Status preserves Medicare funding
The program aims to improve rural health care by reducing hospital closures, said Peggy Sivesind with the Wisconsin Office of Rural Health.
To qualify as a critical access hospital, the facility must be either more than 35 miles from any other hospital or certified by the state as a “necessary provider” of health care services to local residents.
Edgerton meets the second criterion by fulfilling at least five of 10 requirements, Sivesind said. The requirements the hospital meets are:
-- The hospital is located in a county where the percentage of the population age 65 and older exceeds the state average.
-- The hospital is located in a county where the percentage of people with incomes below the federal poverty line exceeds the state average.
-- The hospital is located in a county where the unemployment rate exceeds the state average.
-- The hospital is located in a service area where the population increases at least 30 percent during certain times of the year.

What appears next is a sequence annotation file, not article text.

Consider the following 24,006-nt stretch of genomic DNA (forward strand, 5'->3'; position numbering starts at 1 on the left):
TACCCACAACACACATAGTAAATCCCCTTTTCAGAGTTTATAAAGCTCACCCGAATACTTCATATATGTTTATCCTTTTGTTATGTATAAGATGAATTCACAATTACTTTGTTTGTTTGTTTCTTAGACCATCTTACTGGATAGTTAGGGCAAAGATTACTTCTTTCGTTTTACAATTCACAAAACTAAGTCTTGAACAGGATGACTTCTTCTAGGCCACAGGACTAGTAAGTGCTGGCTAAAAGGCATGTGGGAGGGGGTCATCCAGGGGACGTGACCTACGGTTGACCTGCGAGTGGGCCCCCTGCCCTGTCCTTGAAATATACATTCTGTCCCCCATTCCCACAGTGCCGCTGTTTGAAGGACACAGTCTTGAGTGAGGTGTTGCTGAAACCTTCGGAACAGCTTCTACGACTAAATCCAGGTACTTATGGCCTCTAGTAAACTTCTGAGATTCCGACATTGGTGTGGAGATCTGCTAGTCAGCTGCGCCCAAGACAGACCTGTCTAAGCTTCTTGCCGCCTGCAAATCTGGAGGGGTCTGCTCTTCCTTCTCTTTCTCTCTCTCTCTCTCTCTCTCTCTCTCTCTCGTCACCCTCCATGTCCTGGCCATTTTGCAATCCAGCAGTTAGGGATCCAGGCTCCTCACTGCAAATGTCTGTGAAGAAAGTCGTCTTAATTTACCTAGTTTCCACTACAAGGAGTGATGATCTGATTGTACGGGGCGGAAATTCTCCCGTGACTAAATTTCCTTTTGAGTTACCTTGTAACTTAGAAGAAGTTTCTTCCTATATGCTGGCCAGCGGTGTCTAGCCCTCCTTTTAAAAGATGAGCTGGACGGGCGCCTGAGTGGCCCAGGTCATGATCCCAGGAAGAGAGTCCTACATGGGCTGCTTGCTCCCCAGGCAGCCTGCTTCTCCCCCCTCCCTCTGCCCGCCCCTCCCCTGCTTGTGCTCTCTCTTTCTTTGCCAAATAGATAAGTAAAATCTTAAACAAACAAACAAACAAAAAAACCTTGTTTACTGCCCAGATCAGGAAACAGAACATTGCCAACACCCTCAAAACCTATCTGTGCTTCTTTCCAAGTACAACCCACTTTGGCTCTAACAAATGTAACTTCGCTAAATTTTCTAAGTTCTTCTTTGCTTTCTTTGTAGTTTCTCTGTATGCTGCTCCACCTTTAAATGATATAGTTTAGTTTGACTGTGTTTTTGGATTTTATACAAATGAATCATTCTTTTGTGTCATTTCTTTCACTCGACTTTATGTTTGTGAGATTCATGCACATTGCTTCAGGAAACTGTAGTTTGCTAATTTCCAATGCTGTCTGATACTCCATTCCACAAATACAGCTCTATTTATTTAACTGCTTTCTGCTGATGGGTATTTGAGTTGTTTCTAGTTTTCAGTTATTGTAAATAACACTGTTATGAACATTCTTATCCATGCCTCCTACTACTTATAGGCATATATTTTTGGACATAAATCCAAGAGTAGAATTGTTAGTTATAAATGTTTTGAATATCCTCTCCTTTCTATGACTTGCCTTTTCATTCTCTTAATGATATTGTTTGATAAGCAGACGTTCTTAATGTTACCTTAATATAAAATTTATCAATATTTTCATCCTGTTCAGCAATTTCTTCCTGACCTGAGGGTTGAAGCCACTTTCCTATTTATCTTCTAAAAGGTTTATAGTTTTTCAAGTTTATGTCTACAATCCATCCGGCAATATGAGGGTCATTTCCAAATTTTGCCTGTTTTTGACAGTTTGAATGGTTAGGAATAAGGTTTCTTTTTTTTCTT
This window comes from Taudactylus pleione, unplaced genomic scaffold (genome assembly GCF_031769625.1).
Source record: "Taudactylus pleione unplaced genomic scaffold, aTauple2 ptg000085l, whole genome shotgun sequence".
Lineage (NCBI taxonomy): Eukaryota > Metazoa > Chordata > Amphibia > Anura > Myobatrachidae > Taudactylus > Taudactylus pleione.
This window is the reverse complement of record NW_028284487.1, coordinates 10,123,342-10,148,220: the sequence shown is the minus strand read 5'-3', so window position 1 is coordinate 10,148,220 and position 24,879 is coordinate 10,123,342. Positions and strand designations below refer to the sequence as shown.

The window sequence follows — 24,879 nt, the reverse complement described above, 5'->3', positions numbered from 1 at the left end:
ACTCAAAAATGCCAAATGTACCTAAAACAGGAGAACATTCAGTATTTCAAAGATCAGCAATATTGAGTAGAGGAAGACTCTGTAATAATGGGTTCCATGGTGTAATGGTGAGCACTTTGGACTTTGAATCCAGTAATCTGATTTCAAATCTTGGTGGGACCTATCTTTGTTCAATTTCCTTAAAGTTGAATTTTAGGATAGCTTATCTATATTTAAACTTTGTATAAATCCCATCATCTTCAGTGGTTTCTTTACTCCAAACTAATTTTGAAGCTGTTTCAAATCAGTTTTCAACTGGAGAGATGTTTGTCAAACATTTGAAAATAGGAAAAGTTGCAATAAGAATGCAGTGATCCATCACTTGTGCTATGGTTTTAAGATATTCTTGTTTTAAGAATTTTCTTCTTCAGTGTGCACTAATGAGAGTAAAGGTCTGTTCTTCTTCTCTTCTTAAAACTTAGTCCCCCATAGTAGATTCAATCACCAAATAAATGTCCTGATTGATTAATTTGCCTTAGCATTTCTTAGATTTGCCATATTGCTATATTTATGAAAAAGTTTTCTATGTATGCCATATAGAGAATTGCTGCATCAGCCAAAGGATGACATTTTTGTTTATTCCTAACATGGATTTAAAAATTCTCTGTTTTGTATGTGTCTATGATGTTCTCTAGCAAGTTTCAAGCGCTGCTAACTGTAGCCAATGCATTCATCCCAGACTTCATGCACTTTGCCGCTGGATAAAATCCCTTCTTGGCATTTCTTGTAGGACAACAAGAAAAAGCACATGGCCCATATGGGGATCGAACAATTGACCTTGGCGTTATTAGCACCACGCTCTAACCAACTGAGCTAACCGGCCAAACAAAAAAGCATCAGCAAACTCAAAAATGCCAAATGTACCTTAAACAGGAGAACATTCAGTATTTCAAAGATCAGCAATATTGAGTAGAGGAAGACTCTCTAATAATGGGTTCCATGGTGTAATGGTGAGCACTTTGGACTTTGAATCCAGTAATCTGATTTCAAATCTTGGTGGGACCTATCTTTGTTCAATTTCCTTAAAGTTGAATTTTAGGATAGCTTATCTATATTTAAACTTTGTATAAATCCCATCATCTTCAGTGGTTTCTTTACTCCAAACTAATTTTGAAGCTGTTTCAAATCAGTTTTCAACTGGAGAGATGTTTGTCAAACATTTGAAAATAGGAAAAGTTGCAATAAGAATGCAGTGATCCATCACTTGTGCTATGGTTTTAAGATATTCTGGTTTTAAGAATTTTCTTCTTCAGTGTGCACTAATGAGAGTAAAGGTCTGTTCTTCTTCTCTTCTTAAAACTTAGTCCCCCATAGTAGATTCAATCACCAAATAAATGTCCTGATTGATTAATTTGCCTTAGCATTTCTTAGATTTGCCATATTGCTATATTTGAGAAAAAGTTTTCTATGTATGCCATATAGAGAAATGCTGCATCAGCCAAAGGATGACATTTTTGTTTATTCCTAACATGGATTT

-- If the hospital were to close, residents’ access to health care services would be severely affected.
As of Jan. 1, 2006, states can’t waive the 35-mile requirement, but Edgerton Hospital still qualifies because it was named a critical access hospital before that date.
The hospital’s relocation won’t affect its status as long as it offers at least 75 percent of the same services it offered before, serves 75 percent of the same service area and employs at least 75 percent of the same staff, according to the Rural Assistance Center, a service of the U.S. Department of Health and Human Services.
As a critical access hospital, Edgerton Hospital must provide 24-hour emergency services, with medical staff on site or on call at all times. It can’t have more than 25 beds.